2.  ALJ’s are duty bound to develop evidence.

For 25 years one of top priorities in representing Dallas Fort Worth social security disability claimants is to come to the ALJ with all medical evidence in front of the judge and up to date. This can be a challenge, and ALJs routinely give claimants and their representatives more time to secure missing evidence after the hearing.  Sometimes a claimant has not been seeing a doctor very much, so the ALJ will order a consultative examination at the government’s expense.  Moreover, more TV national social security disability firms are getting into this practice that often fail to develop the case causing significant delays.  One firm, Citizen’s Disability, requires that their attorneys formally object to every Vocational Expert’s credentials, requiring ALJ’s to waste their time responding  to their objections in writing. They needless extending the length hearings with repetitive questions to the vocational expert.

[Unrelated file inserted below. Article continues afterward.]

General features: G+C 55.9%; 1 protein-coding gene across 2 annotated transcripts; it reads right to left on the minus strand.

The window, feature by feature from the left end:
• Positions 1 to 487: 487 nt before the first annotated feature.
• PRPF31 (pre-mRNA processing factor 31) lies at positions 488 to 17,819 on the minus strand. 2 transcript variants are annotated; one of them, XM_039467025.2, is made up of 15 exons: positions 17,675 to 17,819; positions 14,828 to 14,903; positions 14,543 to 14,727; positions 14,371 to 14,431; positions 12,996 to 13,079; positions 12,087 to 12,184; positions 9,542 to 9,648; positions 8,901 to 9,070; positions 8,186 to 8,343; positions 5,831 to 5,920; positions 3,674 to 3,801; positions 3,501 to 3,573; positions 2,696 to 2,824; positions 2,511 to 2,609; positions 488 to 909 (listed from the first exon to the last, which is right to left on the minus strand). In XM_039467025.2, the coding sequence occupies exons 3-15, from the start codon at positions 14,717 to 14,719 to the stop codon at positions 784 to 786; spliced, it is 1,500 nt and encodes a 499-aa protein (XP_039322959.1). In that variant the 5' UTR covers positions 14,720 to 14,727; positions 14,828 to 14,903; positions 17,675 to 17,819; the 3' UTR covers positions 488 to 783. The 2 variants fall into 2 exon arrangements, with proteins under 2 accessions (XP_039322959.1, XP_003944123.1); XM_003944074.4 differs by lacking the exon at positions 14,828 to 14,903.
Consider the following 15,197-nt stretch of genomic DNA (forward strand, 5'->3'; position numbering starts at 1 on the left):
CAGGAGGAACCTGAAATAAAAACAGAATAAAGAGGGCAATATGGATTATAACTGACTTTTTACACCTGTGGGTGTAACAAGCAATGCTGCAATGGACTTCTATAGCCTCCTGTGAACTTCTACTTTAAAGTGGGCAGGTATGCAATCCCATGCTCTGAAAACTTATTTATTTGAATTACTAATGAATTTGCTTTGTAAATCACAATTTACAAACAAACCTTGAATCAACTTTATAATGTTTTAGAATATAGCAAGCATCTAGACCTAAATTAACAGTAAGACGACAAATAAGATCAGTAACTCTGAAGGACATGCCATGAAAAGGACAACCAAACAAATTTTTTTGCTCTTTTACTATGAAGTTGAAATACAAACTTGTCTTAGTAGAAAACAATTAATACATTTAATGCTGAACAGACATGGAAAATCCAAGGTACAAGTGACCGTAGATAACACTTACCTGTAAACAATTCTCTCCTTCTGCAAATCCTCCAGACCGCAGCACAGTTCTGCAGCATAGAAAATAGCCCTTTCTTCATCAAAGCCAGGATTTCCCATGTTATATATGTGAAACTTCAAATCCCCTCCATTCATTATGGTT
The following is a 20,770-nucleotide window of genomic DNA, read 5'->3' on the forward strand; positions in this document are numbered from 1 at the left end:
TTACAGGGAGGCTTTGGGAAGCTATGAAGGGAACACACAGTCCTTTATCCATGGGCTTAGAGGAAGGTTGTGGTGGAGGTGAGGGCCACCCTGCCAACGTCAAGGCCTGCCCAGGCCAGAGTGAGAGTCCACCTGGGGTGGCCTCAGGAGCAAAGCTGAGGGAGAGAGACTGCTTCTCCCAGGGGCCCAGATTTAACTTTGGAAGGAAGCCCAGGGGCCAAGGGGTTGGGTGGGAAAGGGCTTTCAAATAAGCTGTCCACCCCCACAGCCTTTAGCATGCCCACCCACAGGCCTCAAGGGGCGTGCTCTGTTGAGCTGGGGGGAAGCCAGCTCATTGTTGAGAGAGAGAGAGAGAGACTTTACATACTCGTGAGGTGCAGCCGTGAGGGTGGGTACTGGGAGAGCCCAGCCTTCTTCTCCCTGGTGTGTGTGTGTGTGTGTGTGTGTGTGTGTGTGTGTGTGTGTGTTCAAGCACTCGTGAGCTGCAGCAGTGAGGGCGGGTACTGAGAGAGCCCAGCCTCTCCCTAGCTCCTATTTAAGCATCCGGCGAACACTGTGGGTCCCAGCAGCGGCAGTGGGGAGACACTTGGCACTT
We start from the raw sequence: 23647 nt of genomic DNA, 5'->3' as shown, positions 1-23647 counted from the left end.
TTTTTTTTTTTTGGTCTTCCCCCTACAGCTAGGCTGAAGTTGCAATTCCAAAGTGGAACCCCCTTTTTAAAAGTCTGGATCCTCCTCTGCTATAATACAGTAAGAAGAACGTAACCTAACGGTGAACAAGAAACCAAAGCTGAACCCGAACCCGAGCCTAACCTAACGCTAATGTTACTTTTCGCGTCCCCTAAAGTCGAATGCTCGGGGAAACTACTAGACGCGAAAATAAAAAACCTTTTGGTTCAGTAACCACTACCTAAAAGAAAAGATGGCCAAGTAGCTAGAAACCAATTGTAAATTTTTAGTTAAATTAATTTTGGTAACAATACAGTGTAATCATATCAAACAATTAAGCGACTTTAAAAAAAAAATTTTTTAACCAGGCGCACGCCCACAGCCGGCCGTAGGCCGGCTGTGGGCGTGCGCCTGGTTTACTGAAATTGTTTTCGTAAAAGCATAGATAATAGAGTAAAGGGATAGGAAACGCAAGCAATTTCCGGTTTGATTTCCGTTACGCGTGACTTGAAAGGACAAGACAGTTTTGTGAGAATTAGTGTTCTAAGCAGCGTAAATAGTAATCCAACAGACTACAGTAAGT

3. Increased Disability Applications Following the 2008-2009 Financial Crisis

There is significant evidence that good paying blue collar jobs are not coming back under any President. The reality for people over 50 that lose a job is that it is very difficult to find another job.  Many are applying for disability now that in the past would keep working.  Its not that they are faking; they have genuine health problems, but if they had a jo that would somehow force themselves to work.

4. Congress has no appetite for proving social security with more money

The social security admistration has come under intense criticism, with some good reason, in the last fews years for failing to monitor disability claimants, and paying benefits when they should not. Congress is not likely to open themselves up to critics in the conservative media who would contend they are “enabling” more government dependence but giving the agency added funding.

So it is not a pretty picture, but consider this: so-called “liberal” Canada does not provide for an administrative hearing for disability claimants. They have no opportunity to sit in front of a disability decision and tell their story. And consider delays like a judge ordering a consultative exam, or giving a claimant a chance to reset a hearing to get a representative. These delays would not happen if the judge just denied the claimant and sent her on her way.

So a large part of the delay in getting your ALJ hearing is that you are being provided substantive rights we all should be proud of; rights you will be happy you have when it is your time to have an administrative law judge hearing.